The pains and blunders of childhood, sensitive reflections on the role of a father... whatever angle the Japanese director chooses, the family is at the centre of his work. In a less intimate and more angry mood than we are used to seeing him, Kore-Eda Hirokazu continues his exploration of human existence under the roof of the Shibatas, a dysfunctional household who are partners in crime. The story, with shades of rites-of-passage, is carried by outstanding actors, some of whom, like Kiki Kilin, are well on their way to becoming favourites. Having played the iconic grandmother character in Like father, like son (2013) and After the Storm (2016), she returns as the wonderful elder in Shoplifters.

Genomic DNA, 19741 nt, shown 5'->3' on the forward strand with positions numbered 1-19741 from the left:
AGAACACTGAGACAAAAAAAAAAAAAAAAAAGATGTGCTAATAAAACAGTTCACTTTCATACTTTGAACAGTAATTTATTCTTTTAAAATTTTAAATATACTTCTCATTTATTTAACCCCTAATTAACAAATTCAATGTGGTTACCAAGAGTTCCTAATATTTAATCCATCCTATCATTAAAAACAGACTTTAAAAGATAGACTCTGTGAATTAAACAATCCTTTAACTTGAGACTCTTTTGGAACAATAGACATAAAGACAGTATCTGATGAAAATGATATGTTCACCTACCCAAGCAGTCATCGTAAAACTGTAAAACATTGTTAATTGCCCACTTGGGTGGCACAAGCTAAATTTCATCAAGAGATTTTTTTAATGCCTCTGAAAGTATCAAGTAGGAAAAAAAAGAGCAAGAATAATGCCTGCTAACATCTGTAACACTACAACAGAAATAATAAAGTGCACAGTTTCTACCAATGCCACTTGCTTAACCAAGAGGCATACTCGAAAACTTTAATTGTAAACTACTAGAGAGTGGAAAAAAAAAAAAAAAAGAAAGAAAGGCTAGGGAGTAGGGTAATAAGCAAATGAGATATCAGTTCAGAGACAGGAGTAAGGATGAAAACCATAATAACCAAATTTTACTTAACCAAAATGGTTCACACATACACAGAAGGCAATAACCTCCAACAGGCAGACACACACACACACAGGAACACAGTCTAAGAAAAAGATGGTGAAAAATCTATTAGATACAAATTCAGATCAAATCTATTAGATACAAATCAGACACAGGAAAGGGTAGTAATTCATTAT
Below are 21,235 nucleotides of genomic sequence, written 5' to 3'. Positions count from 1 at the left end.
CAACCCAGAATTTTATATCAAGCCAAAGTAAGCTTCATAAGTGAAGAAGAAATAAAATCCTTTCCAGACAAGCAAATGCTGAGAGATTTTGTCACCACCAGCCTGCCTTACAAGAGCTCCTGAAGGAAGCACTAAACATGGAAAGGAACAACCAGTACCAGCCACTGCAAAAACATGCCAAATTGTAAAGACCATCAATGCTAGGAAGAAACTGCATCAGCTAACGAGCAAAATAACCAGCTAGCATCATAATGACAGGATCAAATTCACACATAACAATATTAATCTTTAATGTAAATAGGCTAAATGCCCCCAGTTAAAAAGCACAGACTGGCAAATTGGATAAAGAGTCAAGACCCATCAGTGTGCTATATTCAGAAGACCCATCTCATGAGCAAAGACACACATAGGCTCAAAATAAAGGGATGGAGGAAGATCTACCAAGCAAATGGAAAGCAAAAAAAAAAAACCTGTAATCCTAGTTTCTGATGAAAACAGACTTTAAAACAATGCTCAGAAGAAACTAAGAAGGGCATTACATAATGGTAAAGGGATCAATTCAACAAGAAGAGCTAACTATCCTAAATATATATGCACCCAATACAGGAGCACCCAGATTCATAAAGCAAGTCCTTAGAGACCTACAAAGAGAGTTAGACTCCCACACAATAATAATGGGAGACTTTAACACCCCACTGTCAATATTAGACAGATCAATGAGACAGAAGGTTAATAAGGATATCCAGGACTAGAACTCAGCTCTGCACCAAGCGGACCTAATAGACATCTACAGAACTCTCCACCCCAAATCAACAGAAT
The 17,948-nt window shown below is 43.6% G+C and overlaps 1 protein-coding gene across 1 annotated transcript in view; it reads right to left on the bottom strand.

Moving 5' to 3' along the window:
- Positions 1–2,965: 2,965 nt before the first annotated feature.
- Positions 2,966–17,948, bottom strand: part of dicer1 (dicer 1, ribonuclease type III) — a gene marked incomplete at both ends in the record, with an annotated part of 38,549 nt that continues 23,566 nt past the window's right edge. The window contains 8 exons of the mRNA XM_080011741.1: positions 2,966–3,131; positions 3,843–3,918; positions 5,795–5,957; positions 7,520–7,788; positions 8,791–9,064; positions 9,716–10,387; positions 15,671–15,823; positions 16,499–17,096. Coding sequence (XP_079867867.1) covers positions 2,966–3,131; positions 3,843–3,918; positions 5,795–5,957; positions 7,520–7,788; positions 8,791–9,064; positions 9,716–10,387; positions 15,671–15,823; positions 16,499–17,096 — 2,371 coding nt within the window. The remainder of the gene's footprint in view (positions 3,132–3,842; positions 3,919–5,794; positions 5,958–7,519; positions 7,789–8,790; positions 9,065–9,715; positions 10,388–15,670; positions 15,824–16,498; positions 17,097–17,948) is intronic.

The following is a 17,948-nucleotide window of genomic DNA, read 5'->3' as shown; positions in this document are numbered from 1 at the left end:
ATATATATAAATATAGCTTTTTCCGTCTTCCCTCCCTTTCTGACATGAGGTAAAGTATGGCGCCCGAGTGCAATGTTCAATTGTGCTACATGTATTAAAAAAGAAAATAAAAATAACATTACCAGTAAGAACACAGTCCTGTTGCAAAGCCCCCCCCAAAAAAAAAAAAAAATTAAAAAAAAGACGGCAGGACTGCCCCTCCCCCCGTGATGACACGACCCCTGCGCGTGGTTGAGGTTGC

Kore-Eda Hirokazu is the established heir to Yasujiro Ozu, sharing his fascination with atmospheres which fade over time. Real life stories are born from his realist visions, where, just as in real life, we pass from laughter to tears.